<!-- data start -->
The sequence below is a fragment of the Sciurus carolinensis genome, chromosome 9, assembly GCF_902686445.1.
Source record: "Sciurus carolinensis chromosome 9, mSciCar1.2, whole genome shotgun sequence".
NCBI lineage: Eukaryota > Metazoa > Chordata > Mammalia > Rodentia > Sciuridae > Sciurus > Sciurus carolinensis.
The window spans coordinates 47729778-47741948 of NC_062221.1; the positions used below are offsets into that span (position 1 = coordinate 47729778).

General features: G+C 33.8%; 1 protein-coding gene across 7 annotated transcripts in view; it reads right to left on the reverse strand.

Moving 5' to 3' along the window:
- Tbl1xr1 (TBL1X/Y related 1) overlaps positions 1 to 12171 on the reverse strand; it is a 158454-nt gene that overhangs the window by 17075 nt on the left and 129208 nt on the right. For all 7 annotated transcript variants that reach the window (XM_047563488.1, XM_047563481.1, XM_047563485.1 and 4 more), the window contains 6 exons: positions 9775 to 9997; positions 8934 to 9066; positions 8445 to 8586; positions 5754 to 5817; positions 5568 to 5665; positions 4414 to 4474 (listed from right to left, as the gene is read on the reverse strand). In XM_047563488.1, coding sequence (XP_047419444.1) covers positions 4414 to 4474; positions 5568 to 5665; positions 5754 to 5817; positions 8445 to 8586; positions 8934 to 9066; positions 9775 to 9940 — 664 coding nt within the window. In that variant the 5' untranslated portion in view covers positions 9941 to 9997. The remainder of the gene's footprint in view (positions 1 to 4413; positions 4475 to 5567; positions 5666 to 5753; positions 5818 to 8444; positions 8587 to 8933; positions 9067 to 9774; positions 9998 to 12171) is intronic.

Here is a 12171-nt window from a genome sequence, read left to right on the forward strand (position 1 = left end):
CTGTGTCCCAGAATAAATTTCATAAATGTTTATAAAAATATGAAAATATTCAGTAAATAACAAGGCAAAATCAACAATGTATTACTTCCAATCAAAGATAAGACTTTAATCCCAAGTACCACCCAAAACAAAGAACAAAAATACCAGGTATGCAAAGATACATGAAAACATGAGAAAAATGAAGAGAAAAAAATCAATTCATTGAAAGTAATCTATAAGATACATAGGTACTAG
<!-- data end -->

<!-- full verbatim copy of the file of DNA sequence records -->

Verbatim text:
The sequence below is a fragment of the Sciurus carolinensis genome, chromosome 9, assembly GCF_902686445.1.
Source record: "Sciurus carolinensis chromosome 9, mSciCar1.2, whole genome shotgun sequence".
NCBI lineage: Eukaryota > Metazoa > Chordata > Mammalia > Rodentia > Sciuridae > Sciurus > Sciurus carolinensis.
The window spans coordinates 47729778-47741948 of NC_062221.1; the positions used below are offsets into that span (position 1 = coordinate 47729778).

General features: G+C 33.8%; 1 protein-coding gene across 7 annotated transcripts in view; it reads right to left on the reverse strand.

Moving 5' to 3' along the window:
- Tbl1xr1 (TBL1X/Y related 1) overlaps positions 1 to 12171 on the reverse strand; it is a 158454-nt gene that overhangs the window by 17075 nt on the left and 129208 nt on the right. For all 7 annotated transcript variants that reach the window (XM_047563488.1, XM_047563481.1, XM_047563485.1 and 4 more), the window contains 6 exons: positions 9775 to 9997; positions 8934 to 9066; positions 8445 to 8586; positions 5754 to 5817; positions 5568 to 5665; positions 4414 to 4474 (listed from right to left, as the gene is read on the reverse strand). In XM_047563488.1, coding sequence (XP_047419444.1) covers positions 4414 to 4474; positions 5568 to 5665; positions 5754 to 5817; positions 8445 to 8586; positions 8934 to 9066; positions 9775 to 9940 — 664 coding nt within the window. In that variant the 5' untranslated portion in view covers positions 9941 to 9997. The remainder of the gene's footprint in view (positions 1 to 4413; positions 4475 to 5567; positions 5666 to 5753; positions 5818 to 8444; positions 8587 to 8933; positions 9067 to 9774; positions 9998 to 12171) is intronic.

Here is a 12171-nt window from a genome sequence, read left to right on the forward strand (position 1 = left end):
CTGTGTCCCAGAATAAATTTCATAAATGTTTATAAAAATATGAAAATATTCAGTAAATAACAAGGCAAAATCAACAATGTATTACTTCCAATCAAAGATAAGACTTTAATCCCAAGTACCACCCAAAACAAAGAACAAAAATACCAGGTATGCAAAGATACATGAAAACATGAGAAAAATGAAGAGAAAAAAATCAATTCATTGAAAGTAATCTATAAGATACATAGGTACTAG